The doubling of Raylan and Boyd Crowder continues to be developed. Boyd is asked to join the mining company’s security team, making him closer in occupation to Raylan, just a step away from law enforcement.  On the tangled relationship between Raylan and Boyd, Ms. Johnson, his new boss, comments, “My, sounds like a love story.”

Justified: Blaze of Glory

“Blaze of Glory,” the most recent episode of Justified, begins in the aftermath of the botched robbery at the mine. Boyd and Ava are being questioned by federal marshals, who are dubious about Boyd’s story (even though he’s more or less telling them the truth). The relationship between Ava and Raylan that was at the center of last season has pretty much come to an end. That Boyd and Ava are living together is just one of the many ways that this season of Justified is presenting Raylan and Boyd as kind of doubles, as their stories parallel and crisscross in various ways.

Boyd explains to Raylan that he did what he did to protect the woman he cares for, and he observes, “I seem to recall you being in the same situation with the same woman.”

Raylan’s ex-wife (and not so ex current girlfriend) is having trouble with Gary, her soon to be second ex-husband, who has mortgaged their house in order to buy a race horse. Winona is led into temptation when the guard of the locked evidence area leaves her with a set of keys, and while attempting to store sensitive documents in a metal lockbox, she discovers that the box is already occupied—with a box of cash.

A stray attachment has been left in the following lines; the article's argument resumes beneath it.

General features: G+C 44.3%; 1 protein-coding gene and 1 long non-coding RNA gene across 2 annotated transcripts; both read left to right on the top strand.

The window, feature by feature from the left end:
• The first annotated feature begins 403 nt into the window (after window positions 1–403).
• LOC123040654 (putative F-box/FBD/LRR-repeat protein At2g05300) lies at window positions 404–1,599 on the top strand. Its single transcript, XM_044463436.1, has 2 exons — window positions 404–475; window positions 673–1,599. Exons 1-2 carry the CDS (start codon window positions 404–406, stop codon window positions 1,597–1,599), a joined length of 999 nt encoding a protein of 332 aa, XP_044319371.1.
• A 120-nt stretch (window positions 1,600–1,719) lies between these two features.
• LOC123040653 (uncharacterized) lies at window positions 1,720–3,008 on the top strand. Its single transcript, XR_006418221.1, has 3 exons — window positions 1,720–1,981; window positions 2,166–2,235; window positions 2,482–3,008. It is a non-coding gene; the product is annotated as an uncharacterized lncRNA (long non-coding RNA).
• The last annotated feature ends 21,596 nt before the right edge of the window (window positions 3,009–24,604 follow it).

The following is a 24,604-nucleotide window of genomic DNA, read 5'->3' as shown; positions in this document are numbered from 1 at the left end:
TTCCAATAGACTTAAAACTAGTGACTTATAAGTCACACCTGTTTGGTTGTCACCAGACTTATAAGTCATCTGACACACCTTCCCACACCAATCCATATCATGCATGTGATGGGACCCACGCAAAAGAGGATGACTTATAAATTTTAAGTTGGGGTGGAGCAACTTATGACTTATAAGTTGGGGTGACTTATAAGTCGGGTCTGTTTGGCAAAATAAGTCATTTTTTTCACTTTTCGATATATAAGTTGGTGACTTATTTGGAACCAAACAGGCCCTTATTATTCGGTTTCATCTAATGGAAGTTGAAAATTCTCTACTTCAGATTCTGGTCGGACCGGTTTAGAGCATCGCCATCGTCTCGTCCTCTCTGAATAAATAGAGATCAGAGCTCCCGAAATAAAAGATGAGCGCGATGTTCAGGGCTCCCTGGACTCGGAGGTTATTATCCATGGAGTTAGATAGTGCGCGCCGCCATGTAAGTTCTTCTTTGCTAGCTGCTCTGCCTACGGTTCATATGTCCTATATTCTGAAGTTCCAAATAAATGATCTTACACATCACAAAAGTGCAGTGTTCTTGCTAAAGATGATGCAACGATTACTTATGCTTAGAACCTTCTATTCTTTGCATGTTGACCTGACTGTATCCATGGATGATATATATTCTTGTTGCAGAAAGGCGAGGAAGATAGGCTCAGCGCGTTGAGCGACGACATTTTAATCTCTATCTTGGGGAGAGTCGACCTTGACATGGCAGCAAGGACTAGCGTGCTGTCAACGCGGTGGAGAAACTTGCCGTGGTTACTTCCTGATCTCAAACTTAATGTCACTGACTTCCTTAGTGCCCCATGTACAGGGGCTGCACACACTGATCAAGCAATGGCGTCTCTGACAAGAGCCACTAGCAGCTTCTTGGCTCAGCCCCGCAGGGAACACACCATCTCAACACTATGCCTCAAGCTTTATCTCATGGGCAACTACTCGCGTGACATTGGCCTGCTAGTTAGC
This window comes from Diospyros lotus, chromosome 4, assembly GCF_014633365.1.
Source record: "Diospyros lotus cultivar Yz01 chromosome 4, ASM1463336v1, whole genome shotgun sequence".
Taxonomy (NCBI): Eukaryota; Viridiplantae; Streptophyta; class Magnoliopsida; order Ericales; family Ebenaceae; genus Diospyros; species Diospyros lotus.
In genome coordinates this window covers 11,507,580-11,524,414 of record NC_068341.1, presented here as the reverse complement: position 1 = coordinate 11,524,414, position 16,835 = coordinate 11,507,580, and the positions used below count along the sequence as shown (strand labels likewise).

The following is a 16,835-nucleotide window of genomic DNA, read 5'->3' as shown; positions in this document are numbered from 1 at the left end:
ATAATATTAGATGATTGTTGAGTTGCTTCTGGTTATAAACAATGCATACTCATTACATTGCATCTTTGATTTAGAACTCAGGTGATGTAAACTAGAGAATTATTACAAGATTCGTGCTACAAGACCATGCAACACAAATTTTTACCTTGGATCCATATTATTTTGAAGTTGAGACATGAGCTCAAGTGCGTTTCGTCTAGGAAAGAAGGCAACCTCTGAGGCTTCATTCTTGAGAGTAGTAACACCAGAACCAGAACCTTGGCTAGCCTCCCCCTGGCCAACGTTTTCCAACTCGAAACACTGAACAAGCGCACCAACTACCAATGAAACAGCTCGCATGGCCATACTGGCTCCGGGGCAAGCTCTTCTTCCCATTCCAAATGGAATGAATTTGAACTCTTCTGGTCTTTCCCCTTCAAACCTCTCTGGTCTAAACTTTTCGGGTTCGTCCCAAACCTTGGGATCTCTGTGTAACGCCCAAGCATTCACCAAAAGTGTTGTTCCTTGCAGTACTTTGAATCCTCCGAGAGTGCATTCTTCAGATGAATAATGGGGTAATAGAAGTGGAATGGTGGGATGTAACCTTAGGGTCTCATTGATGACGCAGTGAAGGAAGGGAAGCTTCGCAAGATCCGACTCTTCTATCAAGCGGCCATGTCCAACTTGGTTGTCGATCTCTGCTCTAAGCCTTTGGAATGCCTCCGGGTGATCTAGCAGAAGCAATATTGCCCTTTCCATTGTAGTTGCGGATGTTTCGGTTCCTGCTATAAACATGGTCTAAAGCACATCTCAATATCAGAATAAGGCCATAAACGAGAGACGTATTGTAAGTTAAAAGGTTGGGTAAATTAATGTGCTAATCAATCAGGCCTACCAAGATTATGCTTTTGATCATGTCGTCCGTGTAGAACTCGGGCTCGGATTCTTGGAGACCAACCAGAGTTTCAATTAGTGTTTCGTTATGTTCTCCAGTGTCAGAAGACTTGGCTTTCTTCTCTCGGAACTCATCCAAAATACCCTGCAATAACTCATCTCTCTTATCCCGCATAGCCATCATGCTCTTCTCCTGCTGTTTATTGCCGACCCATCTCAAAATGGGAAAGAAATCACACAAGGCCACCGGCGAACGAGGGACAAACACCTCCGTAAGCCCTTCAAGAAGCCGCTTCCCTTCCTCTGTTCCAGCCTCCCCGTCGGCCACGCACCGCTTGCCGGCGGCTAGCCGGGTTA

Winona ends up in the middle of bank robbery. In keeping with Justified‘s hallmark of having individualized and interesting criminals,  one of the robbers is an older man who carries  an oxygen tank with him to the robbery—needed because of emphysema. A famous bank robber in his heyday, and just released from prison because of the emphysema, Frank may want to go out in a “blaze of glory.”

And just what did Winona do with that box of cash?

The episode ends with one of the slowest foot chases you’ll ever see, and it is both funny and strangely moving—not a blaze of glory at all.

Willa Cather Article

This might be of interest to Willa Cather scholars. There’s a new article by Courtney Bates about fan letters to Cather posted at the Transformative Works and Cultures (Vol 6 2011)  online journal. Click on the abstract below to go to the complete article.

The fan letter correspondence of Willa Cather: Challenging the divide between professional and common reader

Courtney A. Bates